Thursday, August 19, 2010

Ramadan fine dining

Guest blogger Jehan Mohd had her first taste of Malay fine dining at a berbuka puasa (breaking of the fast at sunset) event hosted by Commercial Radio Malaysia. Ibunda, the venue for the evening, offers a delicious mix of traditional Malay cooking dressed up in the trappings of the gastronomic equivalent of haute couture. Here are her thoughts on her experience.

Our starter served in four bowls -- there was (from the left) lemang (glutinous rice soaked in coconut milk and cooked in bamboo over a slow fire) and rendang (stewed beef in coconut milk), rojak mamak (Indian Muslim style salad with peanut sauce), some really nice fish in unidentified yummy sauce and bubur lambuk (savoury rice porridge).The rendang had a strange aftertaste but the fish and bubur were lovely! Also in the picture are my first air sirap bandung (a concoction of rose syrup water and evaporated milk) for the year, a vintage glass bottle of ice-cream soda (!) and dates dished up in a boat-like porcelein plate.

Our main course -- this dish is enough for three (hence three of everything) -- fried fish on the left, fried chicken at the bottom, keropok (fish crackers) and prawn curry. All round, these taste good, the prawn was so big, I ended up having to peel the shell off with a knife rather than the usual spoon.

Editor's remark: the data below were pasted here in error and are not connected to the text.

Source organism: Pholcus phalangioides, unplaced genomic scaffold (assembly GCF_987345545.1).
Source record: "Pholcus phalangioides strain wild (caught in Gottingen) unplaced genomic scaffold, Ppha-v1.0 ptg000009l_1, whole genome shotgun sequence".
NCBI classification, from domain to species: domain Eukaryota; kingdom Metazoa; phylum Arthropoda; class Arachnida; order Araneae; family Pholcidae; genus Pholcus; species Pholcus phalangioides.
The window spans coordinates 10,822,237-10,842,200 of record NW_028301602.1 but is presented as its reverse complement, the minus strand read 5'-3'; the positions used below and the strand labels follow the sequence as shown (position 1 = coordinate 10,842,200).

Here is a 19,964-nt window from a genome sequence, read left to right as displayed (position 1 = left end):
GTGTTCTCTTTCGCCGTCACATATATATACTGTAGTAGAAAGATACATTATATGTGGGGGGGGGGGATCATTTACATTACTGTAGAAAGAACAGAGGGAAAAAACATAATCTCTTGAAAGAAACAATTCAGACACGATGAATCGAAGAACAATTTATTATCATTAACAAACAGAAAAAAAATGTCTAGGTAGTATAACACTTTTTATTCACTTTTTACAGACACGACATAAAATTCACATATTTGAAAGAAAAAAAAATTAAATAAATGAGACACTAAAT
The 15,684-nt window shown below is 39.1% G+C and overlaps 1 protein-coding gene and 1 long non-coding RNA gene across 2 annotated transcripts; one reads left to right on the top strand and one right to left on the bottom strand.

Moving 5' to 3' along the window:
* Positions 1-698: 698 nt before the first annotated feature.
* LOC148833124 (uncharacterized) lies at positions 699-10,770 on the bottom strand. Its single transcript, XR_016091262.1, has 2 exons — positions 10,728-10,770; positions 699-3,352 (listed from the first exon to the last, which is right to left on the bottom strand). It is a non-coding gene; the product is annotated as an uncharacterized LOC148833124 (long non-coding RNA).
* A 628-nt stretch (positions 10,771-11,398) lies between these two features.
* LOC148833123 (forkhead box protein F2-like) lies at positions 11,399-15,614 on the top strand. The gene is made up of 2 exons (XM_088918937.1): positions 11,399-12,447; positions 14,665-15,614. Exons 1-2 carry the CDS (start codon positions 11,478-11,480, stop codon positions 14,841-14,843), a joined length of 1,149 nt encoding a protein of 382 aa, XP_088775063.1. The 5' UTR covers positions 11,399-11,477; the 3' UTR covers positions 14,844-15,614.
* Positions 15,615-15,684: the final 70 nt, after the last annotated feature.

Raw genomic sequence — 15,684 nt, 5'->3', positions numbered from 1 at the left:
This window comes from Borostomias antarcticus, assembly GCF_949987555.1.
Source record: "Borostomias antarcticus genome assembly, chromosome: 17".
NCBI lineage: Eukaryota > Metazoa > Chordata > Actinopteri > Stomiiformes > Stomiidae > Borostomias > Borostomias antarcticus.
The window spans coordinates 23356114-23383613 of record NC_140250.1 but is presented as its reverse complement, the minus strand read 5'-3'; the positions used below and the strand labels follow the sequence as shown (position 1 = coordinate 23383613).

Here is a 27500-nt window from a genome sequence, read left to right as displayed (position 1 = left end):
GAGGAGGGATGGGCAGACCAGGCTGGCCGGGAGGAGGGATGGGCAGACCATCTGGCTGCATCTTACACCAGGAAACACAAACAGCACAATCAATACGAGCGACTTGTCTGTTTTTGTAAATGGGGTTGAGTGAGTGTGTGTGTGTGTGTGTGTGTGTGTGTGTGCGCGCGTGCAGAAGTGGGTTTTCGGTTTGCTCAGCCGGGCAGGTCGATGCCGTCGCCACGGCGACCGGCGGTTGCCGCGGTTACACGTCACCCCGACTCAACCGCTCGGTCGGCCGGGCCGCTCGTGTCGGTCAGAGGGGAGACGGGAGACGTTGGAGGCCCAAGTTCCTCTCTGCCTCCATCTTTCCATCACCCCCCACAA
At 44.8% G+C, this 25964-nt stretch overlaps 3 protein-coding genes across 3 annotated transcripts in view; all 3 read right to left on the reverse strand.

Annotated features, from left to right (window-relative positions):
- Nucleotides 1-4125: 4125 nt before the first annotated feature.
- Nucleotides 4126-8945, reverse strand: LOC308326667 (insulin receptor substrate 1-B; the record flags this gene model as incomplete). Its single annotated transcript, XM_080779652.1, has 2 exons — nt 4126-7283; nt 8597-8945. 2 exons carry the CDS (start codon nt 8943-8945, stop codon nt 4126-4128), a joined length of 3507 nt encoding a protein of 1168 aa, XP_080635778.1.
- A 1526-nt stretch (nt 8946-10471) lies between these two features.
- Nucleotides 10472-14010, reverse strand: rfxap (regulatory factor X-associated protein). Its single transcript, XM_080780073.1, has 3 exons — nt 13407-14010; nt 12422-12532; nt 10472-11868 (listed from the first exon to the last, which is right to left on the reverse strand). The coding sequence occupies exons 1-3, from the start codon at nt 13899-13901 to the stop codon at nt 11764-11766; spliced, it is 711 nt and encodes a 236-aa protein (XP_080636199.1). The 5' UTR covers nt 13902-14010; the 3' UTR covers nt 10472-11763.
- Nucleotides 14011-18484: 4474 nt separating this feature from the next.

The rice portion of the main course comprises nasi kerabu (a traditional rice dish from the northern states of the peninsula), keropok (fish cracker), curried mussel and a scoop of lentil and okra. I avoid mussels so mine ended up going to someone else but the rest of the fare is what you might expect from a high-brow restaurant, not the type you would eat at mum's.

Traditional Malay kuih (sweet cakes) dressed up like pastries from a high-end bakery in Bangsar, Kuala Lumpur. Taste-wise, it's what you would expect from these desserts normally. I still prefer to get my sweets from the roadside vendors (not sure if they are legit) in any Malay area such as Taman Tun Dr Ismail, Kuala Lumpur.

The interior of Ibunda is homey, reminiscent of a traditional Malay house -- only high-end with air-con.

The quintessential berbuka puasa (breaking of the fast) drink much loved by all Malaysians -- air sirup bandung (a concoction of rose syrup water and evaporated milk) and a vintage bottle of ice-cream soda (another local favourite). I love this combination of sweet stuff when breaking fast!

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